I asked a similar question on another Q&A website and got different answers from native speakers. Some of them even said I shouldn't use "a" before toothache and backache, but some said I should. It seems to be a regional variation.

The question is do we make headache, toothache, etc plural in accordance with the subject or do we use the singular form at all times? Consider the following examples:

"The children have a toothache / a headache / a backache / an earache / a running nose"


"The children have toothaches / headaches / backaches / earaches / running noses"

Which one is grammatically correct?

P.S. In my example sentence, when we say people go to the dentist, are we talking about dentists in general or are we talking about a specific dentist?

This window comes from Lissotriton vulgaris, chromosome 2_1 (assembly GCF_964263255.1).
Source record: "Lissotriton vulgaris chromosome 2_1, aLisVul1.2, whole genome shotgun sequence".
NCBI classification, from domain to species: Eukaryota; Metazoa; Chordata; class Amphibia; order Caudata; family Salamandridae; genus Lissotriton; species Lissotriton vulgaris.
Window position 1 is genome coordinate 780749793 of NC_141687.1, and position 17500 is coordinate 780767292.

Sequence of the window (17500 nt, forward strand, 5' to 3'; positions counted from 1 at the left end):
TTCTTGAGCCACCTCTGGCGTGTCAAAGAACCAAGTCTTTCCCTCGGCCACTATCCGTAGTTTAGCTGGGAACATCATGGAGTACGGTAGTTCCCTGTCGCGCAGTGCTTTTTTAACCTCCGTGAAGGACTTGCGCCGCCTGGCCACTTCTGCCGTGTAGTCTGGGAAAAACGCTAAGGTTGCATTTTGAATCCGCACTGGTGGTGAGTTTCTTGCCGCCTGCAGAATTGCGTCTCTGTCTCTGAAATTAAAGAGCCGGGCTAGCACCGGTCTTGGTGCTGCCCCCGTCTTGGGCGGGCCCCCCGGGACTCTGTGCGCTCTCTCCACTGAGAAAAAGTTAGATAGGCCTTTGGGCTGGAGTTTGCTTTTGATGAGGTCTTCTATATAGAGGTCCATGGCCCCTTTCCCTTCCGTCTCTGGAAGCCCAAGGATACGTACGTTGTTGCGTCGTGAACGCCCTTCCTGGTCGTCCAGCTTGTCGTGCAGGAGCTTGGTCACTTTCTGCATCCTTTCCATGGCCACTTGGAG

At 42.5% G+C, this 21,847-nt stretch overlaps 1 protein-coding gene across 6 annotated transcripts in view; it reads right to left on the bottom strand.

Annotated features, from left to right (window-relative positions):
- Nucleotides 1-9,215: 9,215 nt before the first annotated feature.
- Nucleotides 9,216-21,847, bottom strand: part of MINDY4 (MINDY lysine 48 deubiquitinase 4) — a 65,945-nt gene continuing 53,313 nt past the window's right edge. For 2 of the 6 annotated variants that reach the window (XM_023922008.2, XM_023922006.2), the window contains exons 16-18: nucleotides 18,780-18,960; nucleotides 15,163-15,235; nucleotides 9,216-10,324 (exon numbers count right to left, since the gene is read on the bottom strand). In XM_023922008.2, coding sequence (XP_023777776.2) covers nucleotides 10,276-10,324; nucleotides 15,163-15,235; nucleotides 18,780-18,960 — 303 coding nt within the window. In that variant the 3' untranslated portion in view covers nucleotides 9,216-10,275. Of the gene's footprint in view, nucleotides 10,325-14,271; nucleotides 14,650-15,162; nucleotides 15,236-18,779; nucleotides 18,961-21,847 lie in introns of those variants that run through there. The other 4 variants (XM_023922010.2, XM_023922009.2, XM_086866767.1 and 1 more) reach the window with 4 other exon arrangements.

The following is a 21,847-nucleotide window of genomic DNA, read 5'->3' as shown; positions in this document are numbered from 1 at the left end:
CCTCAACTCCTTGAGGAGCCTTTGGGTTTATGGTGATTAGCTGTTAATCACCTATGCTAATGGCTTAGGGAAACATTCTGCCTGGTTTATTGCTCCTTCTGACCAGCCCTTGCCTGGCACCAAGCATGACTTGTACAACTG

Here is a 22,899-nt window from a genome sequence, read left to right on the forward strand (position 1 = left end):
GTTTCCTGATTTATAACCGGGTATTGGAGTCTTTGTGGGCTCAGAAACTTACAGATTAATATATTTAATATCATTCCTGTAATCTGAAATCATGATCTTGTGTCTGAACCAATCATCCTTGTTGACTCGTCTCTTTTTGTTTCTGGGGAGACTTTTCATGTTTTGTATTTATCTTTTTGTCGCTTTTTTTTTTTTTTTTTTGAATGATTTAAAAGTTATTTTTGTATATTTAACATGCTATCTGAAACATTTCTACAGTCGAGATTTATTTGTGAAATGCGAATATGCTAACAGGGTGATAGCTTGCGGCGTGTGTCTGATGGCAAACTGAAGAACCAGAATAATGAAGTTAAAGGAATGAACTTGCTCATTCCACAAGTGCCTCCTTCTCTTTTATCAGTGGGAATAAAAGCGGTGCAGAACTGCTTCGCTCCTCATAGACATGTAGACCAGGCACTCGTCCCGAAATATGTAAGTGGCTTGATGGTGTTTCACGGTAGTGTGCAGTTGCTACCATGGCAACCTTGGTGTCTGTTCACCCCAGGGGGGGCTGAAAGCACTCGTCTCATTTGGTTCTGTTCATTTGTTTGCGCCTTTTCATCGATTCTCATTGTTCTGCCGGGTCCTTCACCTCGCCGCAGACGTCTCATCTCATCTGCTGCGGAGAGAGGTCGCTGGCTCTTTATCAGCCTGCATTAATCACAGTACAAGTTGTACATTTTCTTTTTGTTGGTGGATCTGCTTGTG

1 Answer 1


There is no rule that covers all situations.

It is as natural and correct to say they both had a headache after the party as they both had headaches after the party.

In general, people suffer from headaches/migraines (plural) and from toothache/backache (singular). But that's not a rule. The choice of singular or plural depends on preference, context and sentence construction.

If you go to the dentist, unless you have previously specified which dentist, you go to any dentist. Expressions such as going to the shops, dentist, doctor, lawyer and so on are used to indicate intention rather than to identify the place or individual concerned.

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